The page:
Fall Back

By: Lisa Hoffman, curator of education on November 7th, 2018

Daylight saving time ended Sunday.

Thomas Hill, “Running Heron,” 2018, steel

I was raised in the northern hemisphere and in a family that embraced “spring ahead and fall back.” We adjusted the clock hands to the correct position – at bedtime before the morning it changed to avoid the embarrassment of missing Sunday church service. We dialed the telephone for the official time recording to ensure accuracy and uniformity. The invention of digital clocks meant the whole family was enlisted to code the correct sequence into a household of clocks – a task that would’ve taken one person a complete revolution of the earth to accomplish solo.

This year, my 16-year-old determined to stay up until 1:59:59 Central Standard Time to observe the smartphone clock “flip” to 1:00:00 – a pseudo time warp, wormhole, or something science fiction-like.

I was taught to believe that falling back is easier than springing ahead because you gain an hour of sleep. Do you, really? It’s all a bit nebulous. Hawaiians and Arizonans aren’t buying into it and refuse to spring or fall.

I’m the granddaughter of dairy farmers. Midwestern lore spins the advent of daylight saving as an additional tool for the hard-working farmer to have more daylight for working, and most of the country adjusts times and schedules twice per year to accommodate us. Google provides nearly as many different origin stories as there are time zones.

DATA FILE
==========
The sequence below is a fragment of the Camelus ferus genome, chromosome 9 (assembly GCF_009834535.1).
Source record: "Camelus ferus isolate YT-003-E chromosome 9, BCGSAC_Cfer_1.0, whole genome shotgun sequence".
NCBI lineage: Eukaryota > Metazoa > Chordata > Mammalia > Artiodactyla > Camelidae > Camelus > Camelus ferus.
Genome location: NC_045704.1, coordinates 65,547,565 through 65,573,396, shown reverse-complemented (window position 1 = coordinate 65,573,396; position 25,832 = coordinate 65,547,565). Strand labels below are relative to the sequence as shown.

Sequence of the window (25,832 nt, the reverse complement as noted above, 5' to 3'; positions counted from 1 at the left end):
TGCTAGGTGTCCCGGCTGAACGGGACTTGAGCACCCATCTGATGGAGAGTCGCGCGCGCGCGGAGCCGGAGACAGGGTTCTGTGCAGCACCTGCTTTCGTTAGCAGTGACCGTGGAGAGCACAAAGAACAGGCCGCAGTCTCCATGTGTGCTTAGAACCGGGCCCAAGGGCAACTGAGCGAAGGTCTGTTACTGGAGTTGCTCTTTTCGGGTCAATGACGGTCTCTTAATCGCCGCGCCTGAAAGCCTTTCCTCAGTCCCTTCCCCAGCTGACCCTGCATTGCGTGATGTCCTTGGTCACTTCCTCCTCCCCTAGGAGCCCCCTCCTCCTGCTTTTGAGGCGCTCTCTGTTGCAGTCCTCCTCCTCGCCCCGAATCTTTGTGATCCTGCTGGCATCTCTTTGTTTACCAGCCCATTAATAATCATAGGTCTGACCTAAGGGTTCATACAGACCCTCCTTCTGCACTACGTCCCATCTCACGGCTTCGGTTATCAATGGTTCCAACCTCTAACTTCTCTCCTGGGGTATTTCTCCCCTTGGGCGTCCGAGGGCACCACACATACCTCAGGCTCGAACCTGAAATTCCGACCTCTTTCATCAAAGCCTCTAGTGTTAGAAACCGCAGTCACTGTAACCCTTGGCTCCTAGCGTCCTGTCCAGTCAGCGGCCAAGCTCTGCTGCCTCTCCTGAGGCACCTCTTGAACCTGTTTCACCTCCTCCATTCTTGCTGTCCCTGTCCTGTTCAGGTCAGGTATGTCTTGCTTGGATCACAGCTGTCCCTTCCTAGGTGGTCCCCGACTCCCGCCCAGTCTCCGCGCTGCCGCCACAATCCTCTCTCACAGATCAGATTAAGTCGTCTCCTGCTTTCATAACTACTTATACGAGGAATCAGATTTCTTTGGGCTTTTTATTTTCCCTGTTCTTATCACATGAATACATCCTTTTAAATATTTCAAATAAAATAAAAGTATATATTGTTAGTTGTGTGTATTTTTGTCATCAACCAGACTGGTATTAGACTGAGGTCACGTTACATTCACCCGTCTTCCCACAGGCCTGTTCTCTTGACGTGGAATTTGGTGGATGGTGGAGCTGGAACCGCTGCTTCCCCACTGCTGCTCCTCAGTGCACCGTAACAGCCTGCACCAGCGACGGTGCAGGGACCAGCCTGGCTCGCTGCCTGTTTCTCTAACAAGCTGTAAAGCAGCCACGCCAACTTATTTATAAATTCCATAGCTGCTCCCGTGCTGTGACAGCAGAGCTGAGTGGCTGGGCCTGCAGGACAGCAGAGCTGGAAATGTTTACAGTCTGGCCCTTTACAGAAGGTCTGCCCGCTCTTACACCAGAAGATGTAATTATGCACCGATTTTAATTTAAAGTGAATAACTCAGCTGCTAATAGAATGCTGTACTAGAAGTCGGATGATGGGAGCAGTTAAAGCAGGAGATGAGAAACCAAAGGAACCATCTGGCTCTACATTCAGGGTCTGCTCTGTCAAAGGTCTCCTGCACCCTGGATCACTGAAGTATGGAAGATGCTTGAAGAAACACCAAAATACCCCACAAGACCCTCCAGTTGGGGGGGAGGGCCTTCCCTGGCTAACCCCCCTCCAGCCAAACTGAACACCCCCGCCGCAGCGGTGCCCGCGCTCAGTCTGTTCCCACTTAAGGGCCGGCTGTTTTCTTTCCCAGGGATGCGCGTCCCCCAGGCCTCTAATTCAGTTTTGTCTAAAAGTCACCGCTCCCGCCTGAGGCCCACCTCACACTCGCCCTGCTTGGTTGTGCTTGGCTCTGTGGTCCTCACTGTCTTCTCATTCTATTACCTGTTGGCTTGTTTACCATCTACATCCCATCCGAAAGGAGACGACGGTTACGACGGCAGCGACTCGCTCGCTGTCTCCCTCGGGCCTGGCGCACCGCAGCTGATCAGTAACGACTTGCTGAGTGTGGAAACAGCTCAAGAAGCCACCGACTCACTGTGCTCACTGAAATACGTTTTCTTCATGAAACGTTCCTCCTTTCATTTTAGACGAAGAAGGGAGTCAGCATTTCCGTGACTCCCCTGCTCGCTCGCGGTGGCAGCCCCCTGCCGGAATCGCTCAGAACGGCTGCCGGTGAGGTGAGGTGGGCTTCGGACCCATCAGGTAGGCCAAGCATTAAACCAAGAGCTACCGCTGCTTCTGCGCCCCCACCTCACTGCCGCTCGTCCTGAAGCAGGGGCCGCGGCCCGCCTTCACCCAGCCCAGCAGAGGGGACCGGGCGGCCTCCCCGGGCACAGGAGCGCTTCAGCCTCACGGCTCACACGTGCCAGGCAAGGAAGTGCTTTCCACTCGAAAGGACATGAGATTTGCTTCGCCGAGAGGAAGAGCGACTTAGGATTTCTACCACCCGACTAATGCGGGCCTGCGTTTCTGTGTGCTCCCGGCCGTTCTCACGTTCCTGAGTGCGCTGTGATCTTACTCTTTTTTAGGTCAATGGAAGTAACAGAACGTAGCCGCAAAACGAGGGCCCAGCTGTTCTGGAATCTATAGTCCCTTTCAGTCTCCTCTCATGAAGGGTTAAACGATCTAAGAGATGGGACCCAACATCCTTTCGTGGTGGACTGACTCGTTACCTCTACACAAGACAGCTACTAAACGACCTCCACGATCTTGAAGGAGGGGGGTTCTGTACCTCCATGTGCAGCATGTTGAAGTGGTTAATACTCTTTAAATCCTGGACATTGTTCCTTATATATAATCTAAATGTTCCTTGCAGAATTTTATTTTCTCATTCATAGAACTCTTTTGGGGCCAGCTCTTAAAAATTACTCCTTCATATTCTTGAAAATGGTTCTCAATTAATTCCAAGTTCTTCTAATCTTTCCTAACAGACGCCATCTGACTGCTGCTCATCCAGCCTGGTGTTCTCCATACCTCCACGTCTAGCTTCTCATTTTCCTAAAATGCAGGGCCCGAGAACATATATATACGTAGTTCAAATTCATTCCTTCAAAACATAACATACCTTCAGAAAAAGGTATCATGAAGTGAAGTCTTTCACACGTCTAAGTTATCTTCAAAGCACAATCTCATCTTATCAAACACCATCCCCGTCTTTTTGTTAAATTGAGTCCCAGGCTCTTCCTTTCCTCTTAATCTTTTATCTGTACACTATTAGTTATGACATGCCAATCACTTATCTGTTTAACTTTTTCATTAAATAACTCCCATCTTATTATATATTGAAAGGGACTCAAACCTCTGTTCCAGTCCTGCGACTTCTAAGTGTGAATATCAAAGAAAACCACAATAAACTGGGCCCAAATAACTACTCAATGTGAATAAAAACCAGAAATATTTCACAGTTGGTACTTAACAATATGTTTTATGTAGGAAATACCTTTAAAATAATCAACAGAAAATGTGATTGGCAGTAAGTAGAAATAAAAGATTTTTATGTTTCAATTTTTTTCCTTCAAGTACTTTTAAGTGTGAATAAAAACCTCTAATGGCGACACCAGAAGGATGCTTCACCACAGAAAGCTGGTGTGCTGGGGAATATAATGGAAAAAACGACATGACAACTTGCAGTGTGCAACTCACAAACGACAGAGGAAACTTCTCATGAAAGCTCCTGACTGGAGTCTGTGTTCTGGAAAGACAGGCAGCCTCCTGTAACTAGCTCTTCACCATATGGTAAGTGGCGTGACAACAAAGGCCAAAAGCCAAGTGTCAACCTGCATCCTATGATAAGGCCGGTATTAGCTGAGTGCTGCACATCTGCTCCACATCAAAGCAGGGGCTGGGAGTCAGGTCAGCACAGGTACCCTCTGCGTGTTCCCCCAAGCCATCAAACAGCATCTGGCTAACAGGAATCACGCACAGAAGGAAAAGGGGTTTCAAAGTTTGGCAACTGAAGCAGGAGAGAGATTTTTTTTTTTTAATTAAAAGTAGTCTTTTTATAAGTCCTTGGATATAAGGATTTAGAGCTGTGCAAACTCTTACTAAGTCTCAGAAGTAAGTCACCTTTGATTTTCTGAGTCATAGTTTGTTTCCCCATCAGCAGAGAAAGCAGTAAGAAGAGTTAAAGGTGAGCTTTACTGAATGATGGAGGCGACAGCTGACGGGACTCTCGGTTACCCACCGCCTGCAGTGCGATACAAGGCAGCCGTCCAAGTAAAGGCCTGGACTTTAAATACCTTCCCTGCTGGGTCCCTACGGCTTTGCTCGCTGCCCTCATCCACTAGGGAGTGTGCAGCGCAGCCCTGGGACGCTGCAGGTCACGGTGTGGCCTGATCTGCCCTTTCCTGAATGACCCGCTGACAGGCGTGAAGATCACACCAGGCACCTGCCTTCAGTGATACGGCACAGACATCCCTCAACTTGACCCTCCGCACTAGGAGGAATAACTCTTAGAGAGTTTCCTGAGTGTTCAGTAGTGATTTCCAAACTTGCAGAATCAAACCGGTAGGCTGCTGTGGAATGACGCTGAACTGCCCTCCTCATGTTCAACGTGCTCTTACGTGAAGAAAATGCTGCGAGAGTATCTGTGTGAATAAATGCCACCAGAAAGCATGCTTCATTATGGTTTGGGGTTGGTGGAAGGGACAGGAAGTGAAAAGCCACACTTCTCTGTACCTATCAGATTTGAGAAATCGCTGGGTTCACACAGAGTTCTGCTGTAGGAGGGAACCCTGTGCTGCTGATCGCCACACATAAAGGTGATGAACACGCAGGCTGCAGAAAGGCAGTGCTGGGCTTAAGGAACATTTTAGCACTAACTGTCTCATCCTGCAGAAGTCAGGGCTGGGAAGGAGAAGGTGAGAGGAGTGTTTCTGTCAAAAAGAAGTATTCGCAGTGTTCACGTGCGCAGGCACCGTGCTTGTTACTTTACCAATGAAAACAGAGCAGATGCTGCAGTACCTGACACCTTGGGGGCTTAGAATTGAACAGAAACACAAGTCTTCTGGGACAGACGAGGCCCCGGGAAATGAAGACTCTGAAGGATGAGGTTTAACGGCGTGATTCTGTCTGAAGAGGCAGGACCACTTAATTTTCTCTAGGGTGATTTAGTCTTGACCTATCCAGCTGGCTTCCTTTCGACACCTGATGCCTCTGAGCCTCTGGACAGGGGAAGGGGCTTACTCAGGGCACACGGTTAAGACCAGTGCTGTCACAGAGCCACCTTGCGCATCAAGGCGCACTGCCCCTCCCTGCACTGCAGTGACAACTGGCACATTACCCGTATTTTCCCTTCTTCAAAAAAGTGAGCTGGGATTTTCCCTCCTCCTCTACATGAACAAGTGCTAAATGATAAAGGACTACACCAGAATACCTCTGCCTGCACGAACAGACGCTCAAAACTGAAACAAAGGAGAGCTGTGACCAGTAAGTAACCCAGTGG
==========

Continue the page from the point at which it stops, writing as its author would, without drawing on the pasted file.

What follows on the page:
Mark A. Collins, “Tucked In,” 2018, watercolor on Arches cold press paper

The Woodson Art Museum – to my knowledge – holds no official position on the efficacy of daylight saving but does change the clocks to reflect the standard time. And the only lore of note is that the founding families wanted the Museum open and accessible to the greatest degree reasonable. To that end, the Museum is open to the public 9:00 am-4:00 pm Tuesday through Friday, 9:00 am-7:30 pm on the first Thursday of every month, and Noon-5:00 on Saturday and Sunday. Thursdays during Birds in Art, the Museum remains open until 7:30 pm.

Though standardized, time to view Birds in Art 2018 is like sand slipping increasingly quickly through the hourglass. Hurry to the Museum to view the world-renowned exhibition before it closes at 17:00:00 CST on Sunday, November 25, 2018.


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